Work with offenders does a deep dive into the parole board’s annual report.
Like most government agencies, the parole board is required to be transparent and accountable in its actions and publishes a formal annual report and set of accounts every year. This year’s annual report was published on Monday and, it is fair to say, makes for much more interesting reading than you would normally expect from this kind of official publication.
Although the prison population has been more or less constant over the last two to three years (and has temporarily fallen by over 3,000 during lockdown, primarily because most of our courts have been inactive), the parole board has actually got busier and busier. The main reason for this is that our prison population is increasingly made up of more serious offenders serving longer periods in custody.
Facts and figures
In 2019/20 the Parole Board made 13,912 final decisions and directed a further 6,795 to an oral hearing. This represented a record number of hearings and 3,157 prisoners were released. Whilst the Parole Board consistently progressed significant numbers of prisoners, only one in four prisoners met the Parole Board’s stringent requirements for release. During 2019/20, 1% of prisoners previously released or progressed to open conditions by the Parole Board were charged with a Serious Further Offence. This percentage is below other parole jurisdictions around the world, although the parole board reviews all cases where this happens.
You might think that the work of the parole board is pretty consistent and nothing much changes from year to year. However, over recent years under the leadership of Chief Executive Martin Jones, the parole board has been making considerable efforts to modernise.
In particular, the board has made increasing efforts to communicate to all its main stakeholders – prisoners, their victims and the general public, exactly what it does. The Worboys case, in which the parole board’s decision in January 2019to release John Worboys, known as the Black Cab Rapist, was contested in court by some of his victims, threw a light on the previously rarely seen workings of the parole system.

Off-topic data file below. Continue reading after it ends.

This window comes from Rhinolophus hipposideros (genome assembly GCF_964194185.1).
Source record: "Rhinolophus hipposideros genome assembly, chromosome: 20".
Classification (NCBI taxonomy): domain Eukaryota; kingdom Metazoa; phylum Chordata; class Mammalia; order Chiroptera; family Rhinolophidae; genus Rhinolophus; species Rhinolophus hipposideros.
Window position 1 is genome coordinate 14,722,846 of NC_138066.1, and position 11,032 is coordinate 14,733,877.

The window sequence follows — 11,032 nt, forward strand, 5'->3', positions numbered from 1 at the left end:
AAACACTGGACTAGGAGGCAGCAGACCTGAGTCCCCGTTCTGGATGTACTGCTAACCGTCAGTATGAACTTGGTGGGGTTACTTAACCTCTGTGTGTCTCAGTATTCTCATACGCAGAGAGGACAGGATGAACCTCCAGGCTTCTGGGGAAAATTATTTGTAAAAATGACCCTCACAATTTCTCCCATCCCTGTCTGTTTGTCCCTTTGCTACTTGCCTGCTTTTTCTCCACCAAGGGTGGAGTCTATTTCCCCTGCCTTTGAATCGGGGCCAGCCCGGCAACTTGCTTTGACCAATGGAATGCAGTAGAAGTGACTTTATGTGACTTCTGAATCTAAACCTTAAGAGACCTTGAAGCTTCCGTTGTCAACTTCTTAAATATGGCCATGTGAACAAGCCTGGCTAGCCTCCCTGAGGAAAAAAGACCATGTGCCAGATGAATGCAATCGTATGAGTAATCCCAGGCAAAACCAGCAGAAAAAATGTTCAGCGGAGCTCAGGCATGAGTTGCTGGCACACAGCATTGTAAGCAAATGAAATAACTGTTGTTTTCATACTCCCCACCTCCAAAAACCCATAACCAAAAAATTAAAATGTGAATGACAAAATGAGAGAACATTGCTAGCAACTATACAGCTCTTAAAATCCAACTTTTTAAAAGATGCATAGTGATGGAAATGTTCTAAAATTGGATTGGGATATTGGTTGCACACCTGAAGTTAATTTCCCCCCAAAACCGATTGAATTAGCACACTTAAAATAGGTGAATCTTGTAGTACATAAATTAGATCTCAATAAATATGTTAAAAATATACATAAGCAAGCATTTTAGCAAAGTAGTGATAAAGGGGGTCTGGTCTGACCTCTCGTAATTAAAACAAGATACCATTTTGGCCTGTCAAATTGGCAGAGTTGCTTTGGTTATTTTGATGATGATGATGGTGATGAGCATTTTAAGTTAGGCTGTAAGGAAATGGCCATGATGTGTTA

The Worboys case resulted in modified parole rules
The parole board was found to have acted properly within the existing rules but some of these rules were subsequently modified (Mr Worboys has not been released) and the MoJ made a commitment to make the decision-making process more open and transparent. It also introduced the power for victims (or prisoners themselves or the Secretary of State) to ask for a case to be reconsidered. This power is rarely used, as at March 2020, reconsideration had been ordered in 20 cases, 18 of which were as a result of applications by prisoners and 2 from the Secretary of State. However, victims’ rights were extended in other ways and a victim is now entitled to:
The parole board provided over 1,739 summaries of decisions to victims in the last year.
The board now communicates much more regularly with the public at large, with videos and animations explaining the parole process and a regular blog by the Chief Executive.
Another area where the parole board is modernising is in making its members – the independent professionals who sit on parole boards and make decisions about whether a prisoner is safe to release – more representative of our modern society. The Board embarked on an extensive outreach campaign to recruit new members in the North of England, and these resulted in a record number of Black, Asian and Minority Ethnic (BAME) candidates being appointed:
The parole board has done a good job in recent years in reducing the backlog of cases which meant that many prisoners were held in custody longer. The Board appears to have adapted well to the restrictions imposed by the coronavirus pandemic and quickly succeeded in moving many of its operations online.
Parole decisions are a particularly complex and demanding juncture in the criminal justice system with the likelihood that in perhaps a majority of cases, one or more parties to any case are likely to be unsatisfied with the decision.
Any readers who would like to know more about how the parole system operates can see the Board’s annual report here.